Turkey, which previously sent Syrian mercenaries to Libya and Azerbaijan, is preparing to send fighters to Kashmir to fight against India.
Greek journalist Andreas Mountzouralias made the claim in his report titled “Erdogan sends mercenaries to Kashmir” in Pentapostagama.
According to ANF, which quoted local sources in northern Syria, Abu Emsa, the head of the Turkish-backed Suleyman Shah Brigades terrorist organisation that is a part of the so-called Syrian National Army, informed his members Ankara wanted to reinforce Kashmir.
Emsa apparently told them the recruits would receive $2,000 for their participation.
The report also claimed Pakistan and Turkey are in talks for a permanent presence of surface units and aircraft of the Pakistani defense ministry in the Turkish operation “Shield of the Mediterranean”, a plan to plunder Greece and conquer Greek lands.
However, Özkan Torunlar, the Turkish ambassador to India, denied the claim saying “these reports are baseless and false”.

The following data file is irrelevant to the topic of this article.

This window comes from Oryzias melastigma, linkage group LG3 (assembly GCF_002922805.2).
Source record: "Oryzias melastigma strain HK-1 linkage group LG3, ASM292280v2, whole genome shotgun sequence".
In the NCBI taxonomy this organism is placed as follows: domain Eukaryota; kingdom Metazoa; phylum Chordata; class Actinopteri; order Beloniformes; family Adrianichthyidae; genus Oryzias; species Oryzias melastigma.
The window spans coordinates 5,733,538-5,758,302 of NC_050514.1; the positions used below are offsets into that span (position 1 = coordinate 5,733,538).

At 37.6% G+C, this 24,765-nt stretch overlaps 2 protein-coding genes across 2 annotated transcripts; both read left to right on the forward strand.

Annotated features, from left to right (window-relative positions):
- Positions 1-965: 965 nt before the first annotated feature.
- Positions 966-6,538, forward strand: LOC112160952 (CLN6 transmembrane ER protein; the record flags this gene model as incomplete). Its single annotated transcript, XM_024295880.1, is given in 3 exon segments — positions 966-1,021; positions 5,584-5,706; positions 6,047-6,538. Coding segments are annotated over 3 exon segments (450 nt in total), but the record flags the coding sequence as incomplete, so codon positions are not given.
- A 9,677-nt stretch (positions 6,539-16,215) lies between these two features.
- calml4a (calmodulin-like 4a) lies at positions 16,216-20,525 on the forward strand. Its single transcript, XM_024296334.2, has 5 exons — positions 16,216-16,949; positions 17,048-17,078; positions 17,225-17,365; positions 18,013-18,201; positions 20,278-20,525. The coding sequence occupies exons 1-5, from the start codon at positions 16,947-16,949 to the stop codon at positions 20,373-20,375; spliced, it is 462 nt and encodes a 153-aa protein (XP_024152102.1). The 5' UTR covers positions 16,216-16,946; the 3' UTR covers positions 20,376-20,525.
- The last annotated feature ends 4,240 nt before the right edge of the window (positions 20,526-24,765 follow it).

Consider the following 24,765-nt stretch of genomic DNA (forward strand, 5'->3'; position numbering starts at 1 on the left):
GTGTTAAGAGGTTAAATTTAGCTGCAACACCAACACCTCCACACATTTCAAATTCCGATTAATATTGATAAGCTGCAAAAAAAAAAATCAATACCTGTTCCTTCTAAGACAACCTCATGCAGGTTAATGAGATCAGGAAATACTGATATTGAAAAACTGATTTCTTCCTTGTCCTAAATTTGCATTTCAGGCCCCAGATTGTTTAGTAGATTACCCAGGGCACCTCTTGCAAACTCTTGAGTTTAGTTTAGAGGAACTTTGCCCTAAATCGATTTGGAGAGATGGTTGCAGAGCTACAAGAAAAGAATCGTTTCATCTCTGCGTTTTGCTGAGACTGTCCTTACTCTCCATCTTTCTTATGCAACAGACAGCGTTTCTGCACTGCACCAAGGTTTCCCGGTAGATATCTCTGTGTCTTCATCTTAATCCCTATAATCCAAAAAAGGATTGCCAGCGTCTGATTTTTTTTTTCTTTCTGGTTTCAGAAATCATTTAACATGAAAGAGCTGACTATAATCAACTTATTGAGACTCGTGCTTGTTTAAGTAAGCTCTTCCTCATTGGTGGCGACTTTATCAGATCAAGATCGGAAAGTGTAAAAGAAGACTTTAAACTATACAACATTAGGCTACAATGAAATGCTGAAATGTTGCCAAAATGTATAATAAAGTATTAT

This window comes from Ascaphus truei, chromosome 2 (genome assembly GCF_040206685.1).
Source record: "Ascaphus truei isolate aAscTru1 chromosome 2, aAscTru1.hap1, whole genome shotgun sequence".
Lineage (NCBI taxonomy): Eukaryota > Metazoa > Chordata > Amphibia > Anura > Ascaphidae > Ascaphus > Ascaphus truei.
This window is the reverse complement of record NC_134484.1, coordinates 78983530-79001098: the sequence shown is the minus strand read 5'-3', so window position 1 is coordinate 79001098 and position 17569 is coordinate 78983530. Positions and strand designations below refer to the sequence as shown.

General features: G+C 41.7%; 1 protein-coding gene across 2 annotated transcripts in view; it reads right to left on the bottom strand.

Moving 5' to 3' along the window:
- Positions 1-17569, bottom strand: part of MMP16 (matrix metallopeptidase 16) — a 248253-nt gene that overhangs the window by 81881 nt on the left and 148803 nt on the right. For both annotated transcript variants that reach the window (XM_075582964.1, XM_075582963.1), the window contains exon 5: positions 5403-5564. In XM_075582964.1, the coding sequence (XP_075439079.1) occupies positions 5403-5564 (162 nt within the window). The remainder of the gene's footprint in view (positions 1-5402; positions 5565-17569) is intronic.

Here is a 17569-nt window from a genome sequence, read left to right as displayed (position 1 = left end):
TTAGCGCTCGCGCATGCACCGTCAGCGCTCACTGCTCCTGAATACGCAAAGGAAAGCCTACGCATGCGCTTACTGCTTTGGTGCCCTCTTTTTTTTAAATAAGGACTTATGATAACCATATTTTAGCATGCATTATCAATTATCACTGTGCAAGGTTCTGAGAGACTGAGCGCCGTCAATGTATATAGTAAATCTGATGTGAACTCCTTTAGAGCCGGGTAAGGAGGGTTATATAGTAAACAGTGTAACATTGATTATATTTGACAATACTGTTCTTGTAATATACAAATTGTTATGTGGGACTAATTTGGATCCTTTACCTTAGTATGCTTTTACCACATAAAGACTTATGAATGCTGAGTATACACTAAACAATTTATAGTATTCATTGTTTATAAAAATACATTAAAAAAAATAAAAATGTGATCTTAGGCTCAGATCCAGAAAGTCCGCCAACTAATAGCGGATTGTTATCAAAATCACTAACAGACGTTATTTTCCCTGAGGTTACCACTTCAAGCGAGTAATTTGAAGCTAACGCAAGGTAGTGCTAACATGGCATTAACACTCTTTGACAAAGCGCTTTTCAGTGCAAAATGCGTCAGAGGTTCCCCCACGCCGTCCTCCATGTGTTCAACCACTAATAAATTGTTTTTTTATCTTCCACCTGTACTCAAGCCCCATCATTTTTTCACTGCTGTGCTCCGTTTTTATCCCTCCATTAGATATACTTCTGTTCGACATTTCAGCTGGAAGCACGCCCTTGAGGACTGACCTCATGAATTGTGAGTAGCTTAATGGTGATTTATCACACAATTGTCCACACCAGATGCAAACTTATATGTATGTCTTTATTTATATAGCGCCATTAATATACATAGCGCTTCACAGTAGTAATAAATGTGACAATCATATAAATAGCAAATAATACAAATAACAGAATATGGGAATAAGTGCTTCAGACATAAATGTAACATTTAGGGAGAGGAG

This is not the first time Turkey has poked its nose into the matters of other nations.
It had played an important role in the fierce clashes between Armenia and Azerbaijan over Nagorno-Karabakh. For Ankara, the war was a showcase for its growing role in the strategically important South Caucasus.
According to reports, the triumphant Azeri military was supplied, trained and supported by the Turkish army.
Turkey and its “religious slave” Pakistan have grown military and bilateral ties to unprecedented levels in recent years. The former has fully supported Pakistan on its Kashmir position on the international platforms, even at the UN, urging India to resolve the dispute according to the wishes of Kashmiris, as Pakistan has been maintaining.
In September, Turkish President Recep Tayyip Erdogan was slammed by India for his remarks on Kashmir saying his speech constituted “gross interference” in India’s internal affairs and is “completely unacceptable”.
New Delhi said Ankara should learn to respect the sovereignty of other nations and reflect on its policies more deeply.
The recent development poses one very important question: Is the so-called “Kashmir liberation” next on cards for Turkey?